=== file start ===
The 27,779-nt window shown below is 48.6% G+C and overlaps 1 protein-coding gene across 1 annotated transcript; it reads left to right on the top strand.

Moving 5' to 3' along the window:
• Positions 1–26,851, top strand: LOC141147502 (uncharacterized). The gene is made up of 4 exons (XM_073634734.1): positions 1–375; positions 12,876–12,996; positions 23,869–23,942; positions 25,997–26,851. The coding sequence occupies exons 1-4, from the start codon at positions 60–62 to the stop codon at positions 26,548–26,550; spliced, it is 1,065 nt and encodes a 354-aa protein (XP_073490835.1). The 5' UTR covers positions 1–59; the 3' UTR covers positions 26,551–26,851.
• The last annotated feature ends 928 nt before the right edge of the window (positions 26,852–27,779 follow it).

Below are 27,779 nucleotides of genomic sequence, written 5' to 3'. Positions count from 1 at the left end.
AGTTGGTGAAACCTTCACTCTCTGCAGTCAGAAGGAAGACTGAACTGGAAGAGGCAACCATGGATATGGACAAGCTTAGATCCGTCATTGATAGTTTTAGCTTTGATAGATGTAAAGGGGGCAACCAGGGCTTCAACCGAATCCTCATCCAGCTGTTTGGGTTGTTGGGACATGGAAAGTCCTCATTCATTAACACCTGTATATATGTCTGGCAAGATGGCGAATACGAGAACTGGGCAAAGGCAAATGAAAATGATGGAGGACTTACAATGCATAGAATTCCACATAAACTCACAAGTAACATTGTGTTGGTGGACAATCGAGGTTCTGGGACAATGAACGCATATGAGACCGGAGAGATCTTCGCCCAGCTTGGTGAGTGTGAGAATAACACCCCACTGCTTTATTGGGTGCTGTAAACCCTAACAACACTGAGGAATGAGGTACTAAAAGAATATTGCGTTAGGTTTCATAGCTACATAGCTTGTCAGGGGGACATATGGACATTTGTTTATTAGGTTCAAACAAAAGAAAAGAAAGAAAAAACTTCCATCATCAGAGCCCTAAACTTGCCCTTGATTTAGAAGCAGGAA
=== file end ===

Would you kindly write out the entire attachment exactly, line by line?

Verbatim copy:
The 27,779-nt window shown below is 48.6% G+C and overlaps 1 protein-coding gene across 1 annotated transcript; it reads left to right on the top strand.

Moving 5' to 3' along the window:
• Positions 1–26,851, top strand: LOC141147502 (uncharacterized). The gene is made up of 4 exons (XM_073634734.1): positions 1–375; positions 12,876–12,996; positions 23,869–23,942; positions 25,997–26,851. The coding sequence occupies exons 1-4, from the start codon at positions 60–62 to the stop codon at positions 26,548–26,550; spliced, it is 1,065 nt and encodes a 354-aa protein (XP_073490835.1). The 5' UTR covers positions 1–59; the 3' UTR covers positions 26,551–26,851.
• The last annotated feature ends 928 nt before the right edge of the window (positions 26,852–27,779 follow it).

Below are 27,779 nucleotides of genomic sequence, written 5' to 3'. Positions count from 1 at the left end.
AGTTGGTGAAACCTTCACTCTCTGCAGTCAGAAGGAAGACTGAACTGGAAGAGGCAACCATGGATATGGACAAGCTTAGATCCGTCATTGATAGTTTTAGCTTTGATAGATGTAAAGGGGGCAACCAGGGCTTCAACCGAATCCTCATCCAGCTGTTTGGGTTGTTGGGACATGGAAAGTCCTCATTCATTAACACCTGTATATATGTCTGGCAAGATGGCGAATACGAGAACTGGGCAAAGGCAAATGAAAATGATGGAGGACTTACAATGCATAGAATTCCACATAAACTCACAAGTAACATTGTGTTGGTGGACAATCGAGGTTCTGGGACAATGAACGCATATGAGACCGGAGAGATCTTCGCCCAGCTTGGTGAGTGTGAGAATAACACCCCACTGCTTTATTGGGTGCTGTAAACCCTAACAACACTGAGGAATGAGGTACTAAAAGAATATTGCGTTAGGTTTCATAGCTACATAGCTTGTCAGGGGGACATATGGACATTTGTTTATTAGGTTCAAACAAAAGAAAAGAAAGAAAAAACTTCCATCATCAGAGCCCTAAACTTGCCCTTGATTTAGAAGCAGGAA